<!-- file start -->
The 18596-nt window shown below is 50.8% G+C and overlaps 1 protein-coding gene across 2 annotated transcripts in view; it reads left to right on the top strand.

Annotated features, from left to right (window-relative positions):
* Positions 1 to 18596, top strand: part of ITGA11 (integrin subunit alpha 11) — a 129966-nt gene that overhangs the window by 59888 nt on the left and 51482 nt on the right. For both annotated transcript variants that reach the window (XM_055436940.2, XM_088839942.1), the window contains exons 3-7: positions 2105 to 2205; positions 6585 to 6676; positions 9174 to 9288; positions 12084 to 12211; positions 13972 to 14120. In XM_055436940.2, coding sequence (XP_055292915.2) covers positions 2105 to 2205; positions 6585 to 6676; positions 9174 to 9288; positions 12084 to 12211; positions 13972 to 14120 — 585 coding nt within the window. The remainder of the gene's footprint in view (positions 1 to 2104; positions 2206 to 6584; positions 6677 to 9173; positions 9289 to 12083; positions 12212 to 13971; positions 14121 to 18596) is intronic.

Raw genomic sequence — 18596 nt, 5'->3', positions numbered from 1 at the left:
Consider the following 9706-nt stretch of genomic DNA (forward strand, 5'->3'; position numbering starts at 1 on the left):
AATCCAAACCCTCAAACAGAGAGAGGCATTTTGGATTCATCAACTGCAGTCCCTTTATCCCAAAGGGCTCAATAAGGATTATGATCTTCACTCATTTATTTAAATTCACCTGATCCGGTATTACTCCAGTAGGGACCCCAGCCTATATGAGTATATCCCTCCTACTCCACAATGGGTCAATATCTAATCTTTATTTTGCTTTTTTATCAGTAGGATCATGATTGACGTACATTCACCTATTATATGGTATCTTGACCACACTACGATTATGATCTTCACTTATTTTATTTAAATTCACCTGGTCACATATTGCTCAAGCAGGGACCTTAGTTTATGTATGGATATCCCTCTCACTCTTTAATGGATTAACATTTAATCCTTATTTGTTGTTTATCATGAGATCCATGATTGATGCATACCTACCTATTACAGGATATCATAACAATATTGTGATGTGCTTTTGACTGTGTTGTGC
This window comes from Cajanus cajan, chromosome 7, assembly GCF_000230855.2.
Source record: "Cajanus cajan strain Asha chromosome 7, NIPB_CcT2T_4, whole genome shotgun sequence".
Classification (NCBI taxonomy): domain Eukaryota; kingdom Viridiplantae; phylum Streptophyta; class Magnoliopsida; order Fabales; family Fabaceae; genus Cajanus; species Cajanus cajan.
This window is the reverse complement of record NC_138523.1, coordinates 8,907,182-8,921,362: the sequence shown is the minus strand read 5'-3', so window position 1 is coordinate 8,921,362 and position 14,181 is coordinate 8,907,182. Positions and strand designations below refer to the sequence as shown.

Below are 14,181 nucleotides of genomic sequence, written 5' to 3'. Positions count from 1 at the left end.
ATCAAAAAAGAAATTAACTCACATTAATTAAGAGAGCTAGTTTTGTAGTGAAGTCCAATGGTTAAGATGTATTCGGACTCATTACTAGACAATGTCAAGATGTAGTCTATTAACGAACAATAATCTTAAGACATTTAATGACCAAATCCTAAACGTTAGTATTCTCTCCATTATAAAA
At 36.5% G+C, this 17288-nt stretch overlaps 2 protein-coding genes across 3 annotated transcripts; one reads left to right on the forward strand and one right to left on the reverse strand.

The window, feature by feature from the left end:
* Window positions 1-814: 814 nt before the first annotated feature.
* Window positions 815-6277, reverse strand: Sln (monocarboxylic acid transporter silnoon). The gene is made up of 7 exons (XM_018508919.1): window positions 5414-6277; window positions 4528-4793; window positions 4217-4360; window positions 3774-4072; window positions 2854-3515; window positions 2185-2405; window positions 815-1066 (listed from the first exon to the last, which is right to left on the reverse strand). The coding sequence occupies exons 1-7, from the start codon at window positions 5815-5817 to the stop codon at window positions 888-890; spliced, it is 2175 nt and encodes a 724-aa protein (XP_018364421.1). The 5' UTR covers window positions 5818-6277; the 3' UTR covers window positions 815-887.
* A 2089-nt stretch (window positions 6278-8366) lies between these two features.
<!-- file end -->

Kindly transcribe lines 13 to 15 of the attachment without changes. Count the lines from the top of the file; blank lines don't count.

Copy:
At 36.5% G+C, this 17288-nt stretch overlaps 2 protein-coding genes across 3 annotated transcripts; one reads left to right on the forward strand and one right to left on the reverse strand.

The window, feature by feature from the left end:
* Window positions 1-814: 814 nt before the first annotated feature.